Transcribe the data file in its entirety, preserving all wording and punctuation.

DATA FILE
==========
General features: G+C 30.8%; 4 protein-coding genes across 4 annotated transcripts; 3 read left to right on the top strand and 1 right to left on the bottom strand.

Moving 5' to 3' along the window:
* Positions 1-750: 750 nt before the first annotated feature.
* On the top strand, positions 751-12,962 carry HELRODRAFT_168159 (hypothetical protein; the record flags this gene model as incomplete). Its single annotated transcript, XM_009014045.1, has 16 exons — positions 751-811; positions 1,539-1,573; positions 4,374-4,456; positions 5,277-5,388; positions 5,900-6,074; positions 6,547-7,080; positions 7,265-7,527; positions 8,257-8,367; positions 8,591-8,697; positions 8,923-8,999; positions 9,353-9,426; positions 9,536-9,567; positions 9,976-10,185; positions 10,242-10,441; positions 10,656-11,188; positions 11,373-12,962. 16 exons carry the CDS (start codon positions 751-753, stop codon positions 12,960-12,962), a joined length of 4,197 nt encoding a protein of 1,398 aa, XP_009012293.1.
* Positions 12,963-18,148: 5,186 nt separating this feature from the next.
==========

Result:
General features: G+C 30.8%; 4 protein-coding genes across 4 annotated transcripts; 3 read left to right on the top strand and 1 right to left on the bottom strand.

Moving 5' to 3' along the window:
* Positions 1-750: 750 nt before the first annotated feature.
* On the top strand, positions 751-12,962 carry HELRODRAFT_168159 (hypothetical protein; the record flags this gene model as incomplete). Its single annotated transcript, XM_009014045.1, has 16 exons — positions 751-811; positions 1,539-1,573; positions 4,374-4,456; positions 5,277-5,388; positions 5,900-6,074; positions 6,547-7,080; positions 7,265-7,527; positions 8,257-8,367; positions 8,591-8,697; positions 8,923-8,999; positions 9,353-9,426; positions 9,536-9,567; positions 9,976-10,185; positions 10,242-10,441; positions 10,656-11,188; positions 11,373-12,962. 16 exons carry the CDS (start codon positions 751-753, stop codon positions 12,960-12,962), a joined length of 4,197 nt encoding a protein of 1,398 aa, XP_009012293.1.
* Positions 12,963-18,148: 5,186 nt separating this feature from the next.